Thursday, January 25, 2007

The Importance of Being Earnest

This review appeared in The Davis Enterprise on 1/24/2007

It’s a world of polite society, cucumber sandwiches, and a world where “smoking” is considered a proper activity for a young man. “A man should always have an occupation of some kind. There are far too many idle men in London as it is.”

It’s a world where “being Earnest” is very important.

In fact, that’s the name of the play, “The Importance of Being Earnest” by Oscar Wilde, who can skewer high society pomposity better than most. It is currently delighting audiences at the Woodland Opera House.

Jack Lynn, who, in his 70 year career has taught such luminaries as Sir Anthony Hopkins, Dustin Hoffman and Gene Hackman and worked with the likes of Dame Judi Dench, Sir Derek Jacobi, and Sir John Gielgud, is making this production his directorial swan song. The veteran director is going out with a bang, not with a whimper.

He has assembled a talented cast, with keen comic timing, and several are new to the Woodland Opera House.

Chris Quant is delicious as the n’er do well Algernon Montcrief whose life seems to consist of partying and heading off into the country for dalliances. For this purpose he has created an imaginary friend named Mr. Bunbury (whom Quant pronounces “Bombury,” for some inexplicable reason), who becomes conveniently ill when Algernon needs to get out of town. The young man is quite pleased with the effectiveness of his deception.

“The truth is rarely pure and never simple. Modern life would be very tedious if it were either, and modern literature a complete impossibility!”

Algernon’s friend is Earnest Worthing (Jerry Lee) who is absolutely perfect as the young man who is hiding the fact that his name is really Jack Worthing, and as a baby, he was abandoned in a handbag at Victoria Station and adopted by the wealthy Thomas Cardew, who, on his deathbed, made the young man the guardian for his granddaughter, Cecily (Janey Pintar). Jack has invented a wayward brother named Earnest who lives in the city and whose antics force Jack to have to leave the country and come to town.

Earnest (or Jack) is in love with Algernon’s cousin Gwendolyn Fairfax (Katherine C. Miller) whose mother is the formidable Lady Bracknell (Shelly Sandford), who has some of the most memorable lines in the play.

Miller is the perfect spoiled upper crust daughter, who fell in love with Jack because she has always dreamed of marrying someone named “Earnest.”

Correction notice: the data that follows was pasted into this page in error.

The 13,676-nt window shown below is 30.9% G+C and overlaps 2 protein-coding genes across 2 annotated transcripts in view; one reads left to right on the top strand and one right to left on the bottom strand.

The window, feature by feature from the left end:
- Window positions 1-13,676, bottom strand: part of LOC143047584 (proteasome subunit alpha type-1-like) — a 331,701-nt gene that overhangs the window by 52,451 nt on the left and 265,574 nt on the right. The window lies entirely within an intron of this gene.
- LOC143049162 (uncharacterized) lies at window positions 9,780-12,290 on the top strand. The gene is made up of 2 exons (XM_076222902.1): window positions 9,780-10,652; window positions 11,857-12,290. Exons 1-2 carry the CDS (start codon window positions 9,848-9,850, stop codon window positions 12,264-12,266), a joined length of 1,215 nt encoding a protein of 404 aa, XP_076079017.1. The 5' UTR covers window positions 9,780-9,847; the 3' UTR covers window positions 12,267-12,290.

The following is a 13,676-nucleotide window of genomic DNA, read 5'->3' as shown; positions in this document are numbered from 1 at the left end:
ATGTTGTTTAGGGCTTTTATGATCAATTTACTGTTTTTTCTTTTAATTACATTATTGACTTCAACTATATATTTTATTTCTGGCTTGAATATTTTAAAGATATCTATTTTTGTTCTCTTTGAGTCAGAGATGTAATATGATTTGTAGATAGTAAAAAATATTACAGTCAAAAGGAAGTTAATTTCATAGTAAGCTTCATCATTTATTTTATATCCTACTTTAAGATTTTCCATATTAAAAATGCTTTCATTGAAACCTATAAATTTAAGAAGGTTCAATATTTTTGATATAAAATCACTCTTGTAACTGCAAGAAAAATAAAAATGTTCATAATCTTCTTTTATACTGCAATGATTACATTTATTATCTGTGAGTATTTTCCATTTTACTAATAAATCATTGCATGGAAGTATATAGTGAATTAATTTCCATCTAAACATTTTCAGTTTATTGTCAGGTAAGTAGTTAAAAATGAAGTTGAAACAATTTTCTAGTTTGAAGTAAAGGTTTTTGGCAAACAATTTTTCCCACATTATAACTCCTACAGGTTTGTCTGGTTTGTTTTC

Sandford is prim and ultra proper as she questions Jack about his qualifications to marry her granddaughter. All seems to meet with her approval until he admits that he has lost both of his parents. “To lose one parent, Mr. Worthing, may be regarded as a misfortune; to lose both looks like carelessness.”

Deciding that a handbag is not a proper mother, Lady Bracknell forbids the marriage and, when asked by Jack what he can do to change her mind replies, “I would strongly advise you, Mr. Worthing, to try and acquire some relations as soon as possible, and to make a definite effort to produce at any rate one parent, of either sex, before the season is quite over.”

The action moves to Jack’s house in the country, where Algernon has traveled in order to meet Jack’s intriguing ward and introduces himself as Jack’s elder brother Earnest. Pintar is cute as Cecily, whose dream has been to meet a truly wicked man and can hardly wait to meet her guardian’s brother.

But wait, there's more. Cecily’s teacher, Miss Prism (Georgann Wallace), is hiding many things, including a love for the rector, Chasuble (Paul Fearn) and a shameful secret which sheds light on Jack’s parentage, after which everyone learns the real importance of being Earnest.

Mark Garbe and Chris Lamb have minor roles as the manservants Merriman and Lane, respectively.

Laurie Everly-Klassen has outdone herself in the elaborate costumes. The women’s hats alone are not to be believed.

Scenic and lighting design are by the reliable Jeff Kean, who can do more with a few flats than most. One never feels a lack of opulence in any of the scenes.

If you have never seen an Oscar Wilde play, this is the one not to miss. From the sparkling dialog to the keen comic timing of this cast, to the visual delight of the sets and costumes, “The Importance of Being Earnest” delights on all levels.

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